Yemeni rebels yesterday called for the full withdrawal of the Saudi-led military coalition after the UAE, a key part of that coalition, said it had begun reducing its deployment.
“We call on the aggressors to withdraw from Yemen, as the Republic of Yemen rejects aggression, siege and air embargo,” tweeted Mohamed Ali al-Huthi, head of the rebels’ Higher Revolutionary Committee and an influential political figure.
“Withdrawing from Yemen is the ideal decision that must be taken at this time,” he added.
The coalition intervened in Yemen in March 2015 to back the internationally-recognised government against the Houthi rebels, but the UAE announced on Monday that it was redeploying and reducing its troop presence in the country.
“We do have troop levels that are down for reasons that are strategic in (the Red Sea port city of) Hodeidah and reasons that are tactical” in other parts of the country, a senior UAE official, who requested anonymity, told reporters.
“It is very much to do with moving from what I would call a military-first strategy to a peace-first strategy, and this is I think what we are doing.”
The official however reiterated UAE’s commitment to the Yemeni government and the Saudi-led coalition, saying Abu Dhabi discussed redeployment with its Saudi partner “extensively”. Yemen’s rebels — who have faced persistent coalition bombing since March 2015 that has exacted a heavy civilian death toll — have stepped up missile and drone attacks across the Saudi border in recent weeks.
At least one person has been killed and 56 wounded in Saudi Arabia in three such Houthi attacks since June 12, according to Saudi authorities.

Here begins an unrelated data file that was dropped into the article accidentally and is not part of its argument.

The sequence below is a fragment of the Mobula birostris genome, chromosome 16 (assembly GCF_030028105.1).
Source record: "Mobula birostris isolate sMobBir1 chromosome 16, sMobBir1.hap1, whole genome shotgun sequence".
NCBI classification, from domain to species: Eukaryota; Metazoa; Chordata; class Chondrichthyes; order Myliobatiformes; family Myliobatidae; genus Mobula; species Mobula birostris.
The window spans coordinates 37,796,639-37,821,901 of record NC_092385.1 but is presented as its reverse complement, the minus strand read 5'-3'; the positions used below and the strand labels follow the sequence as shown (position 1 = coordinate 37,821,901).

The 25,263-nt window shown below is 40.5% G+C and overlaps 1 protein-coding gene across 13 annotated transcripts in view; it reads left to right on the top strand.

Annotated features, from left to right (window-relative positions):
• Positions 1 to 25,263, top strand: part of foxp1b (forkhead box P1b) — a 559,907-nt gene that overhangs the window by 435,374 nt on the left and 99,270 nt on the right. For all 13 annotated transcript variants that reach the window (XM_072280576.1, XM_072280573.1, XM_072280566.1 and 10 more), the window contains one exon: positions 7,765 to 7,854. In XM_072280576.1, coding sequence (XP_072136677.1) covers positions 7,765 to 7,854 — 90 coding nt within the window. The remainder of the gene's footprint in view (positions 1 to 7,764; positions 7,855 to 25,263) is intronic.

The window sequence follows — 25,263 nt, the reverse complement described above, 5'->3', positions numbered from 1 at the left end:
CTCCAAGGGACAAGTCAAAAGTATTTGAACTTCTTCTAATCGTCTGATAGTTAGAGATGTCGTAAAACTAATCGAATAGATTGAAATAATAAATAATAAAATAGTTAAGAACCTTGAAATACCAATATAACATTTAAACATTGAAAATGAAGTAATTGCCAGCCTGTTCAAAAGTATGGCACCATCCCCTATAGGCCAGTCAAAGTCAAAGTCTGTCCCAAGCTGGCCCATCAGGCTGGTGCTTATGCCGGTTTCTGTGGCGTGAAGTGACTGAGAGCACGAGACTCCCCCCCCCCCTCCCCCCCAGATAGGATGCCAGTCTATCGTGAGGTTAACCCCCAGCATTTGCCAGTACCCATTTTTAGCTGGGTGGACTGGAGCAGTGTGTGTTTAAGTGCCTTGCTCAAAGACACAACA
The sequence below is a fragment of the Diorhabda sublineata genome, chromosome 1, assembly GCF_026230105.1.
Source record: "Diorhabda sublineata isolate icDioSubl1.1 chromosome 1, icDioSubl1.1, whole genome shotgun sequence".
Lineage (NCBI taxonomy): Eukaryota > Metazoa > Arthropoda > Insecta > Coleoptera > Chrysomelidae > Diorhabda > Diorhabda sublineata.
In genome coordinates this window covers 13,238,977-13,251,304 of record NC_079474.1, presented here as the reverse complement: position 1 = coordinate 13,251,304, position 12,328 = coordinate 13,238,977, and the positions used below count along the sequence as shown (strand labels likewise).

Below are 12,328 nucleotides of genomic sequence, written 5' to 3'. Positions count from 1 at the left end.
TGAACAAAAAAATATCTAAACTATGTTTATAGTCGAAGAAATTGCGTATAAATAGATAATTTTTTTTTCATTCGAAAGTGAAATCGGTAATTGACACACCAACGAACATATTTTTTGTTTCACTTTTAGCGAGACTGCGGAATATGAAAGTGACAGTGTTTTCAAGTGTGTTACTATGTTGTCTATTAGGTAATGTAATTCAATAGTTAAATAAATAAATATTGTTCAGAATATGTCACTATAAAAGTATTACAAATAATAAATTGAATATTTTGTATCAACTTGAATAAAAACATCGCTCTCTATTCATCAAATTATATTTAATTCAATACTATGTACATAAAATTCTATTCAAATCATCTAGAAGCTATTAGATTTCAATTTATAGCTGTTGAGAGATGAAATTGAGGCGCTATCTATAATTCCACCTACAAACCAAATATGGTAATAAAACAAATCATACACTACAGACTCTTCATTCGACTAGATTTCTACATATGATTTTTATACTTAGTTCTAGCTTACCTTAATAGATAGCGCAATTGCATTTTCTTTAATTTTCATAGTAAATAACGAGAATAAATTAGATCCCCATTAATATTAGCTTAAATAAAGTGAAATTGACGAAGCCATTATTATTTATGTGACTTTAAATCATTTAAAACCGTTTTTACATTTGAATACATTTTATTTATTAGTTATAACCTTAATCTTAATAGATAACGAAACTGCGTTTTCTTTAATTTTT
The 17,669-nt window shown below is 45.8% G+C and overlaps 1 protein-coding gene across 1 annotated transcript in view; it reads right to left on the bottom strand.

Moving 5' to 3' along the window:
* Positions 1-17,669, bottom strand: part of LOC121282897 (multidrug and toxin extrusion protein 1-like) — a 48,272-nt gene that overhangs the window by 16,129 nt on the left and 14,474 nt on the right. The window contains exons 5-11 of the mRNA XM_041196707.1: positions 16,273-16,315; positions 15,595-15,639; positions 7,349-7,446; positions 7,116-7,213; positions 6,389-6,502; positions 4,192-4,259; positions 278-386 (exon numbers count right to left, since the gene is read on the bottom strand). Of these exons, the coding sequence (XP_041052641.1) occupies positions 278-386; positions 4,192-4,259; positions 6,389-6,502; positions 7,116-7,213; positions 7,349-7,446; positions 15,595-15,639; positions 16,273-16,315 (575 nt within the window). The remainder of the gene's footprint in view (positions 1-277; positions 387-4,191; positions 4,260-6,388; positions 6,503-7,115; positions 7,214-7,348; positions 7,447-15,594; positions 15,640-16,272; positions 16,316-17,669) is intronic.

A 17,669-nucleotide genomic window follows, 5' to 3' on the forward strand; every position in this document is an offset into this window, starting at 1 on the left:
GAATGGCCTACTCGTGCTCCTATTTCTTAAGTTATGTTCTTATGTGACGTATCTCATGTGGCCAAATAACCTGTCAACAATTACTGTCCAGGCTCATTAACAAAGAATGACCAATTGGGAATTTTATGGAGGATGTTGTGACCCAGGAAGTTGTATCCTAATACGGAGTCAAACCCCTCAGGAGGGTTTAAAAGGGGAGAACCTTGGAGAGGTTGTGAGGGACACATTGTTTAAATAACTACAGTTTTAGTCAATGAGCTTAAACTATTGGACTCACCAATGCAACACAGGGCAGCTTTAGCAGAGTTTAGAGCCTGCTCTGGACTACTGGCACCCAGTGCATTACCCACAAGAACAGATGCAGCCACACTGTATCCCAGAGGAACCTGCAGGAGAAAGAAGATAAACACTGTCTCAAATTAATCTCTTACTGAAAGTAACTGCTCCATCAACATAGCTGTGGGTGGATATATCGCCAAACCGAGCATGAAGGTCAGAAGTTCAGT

Meanwhile, a court run by Yemen’s Houthi rebels yesterday sentenced 30 academics, trade unionists and preachers to death for allegedly spying for the Saudi-led coalition, a judicial source said.
The men, among 36 defendants tried by the criminal court in the rebel-held capital Sanaa, have been in custody for at least the past year, the source said.
“The criminal court today (Tuesday) issued a verdict condemning 30 people to death on charges of spying for the aggression countries,” the source said, adding that the other six were acquitted.
He said the men were convicted of supplying the coalition with information on locations for air strikes.
Amnesty International condemned the verdicts, saying they had targeted “political opposition figures” in “sham trials”.
Among those condemned to death was Yussef al-Bawab, a 45-year-old father of five and linguistics professor, who had been “arbitrarily arrested in late 2016”, it said in a statement.
“Since the Houthi de facto authorities assumed control of the justice system in 2015, they have progressively utilised the Sanaa-based SCC (Specialised Criminal Court) to target persons they deem to be opponents or even just critics,” said Lynn Maalouf, Amnesty’s Middle East research director.
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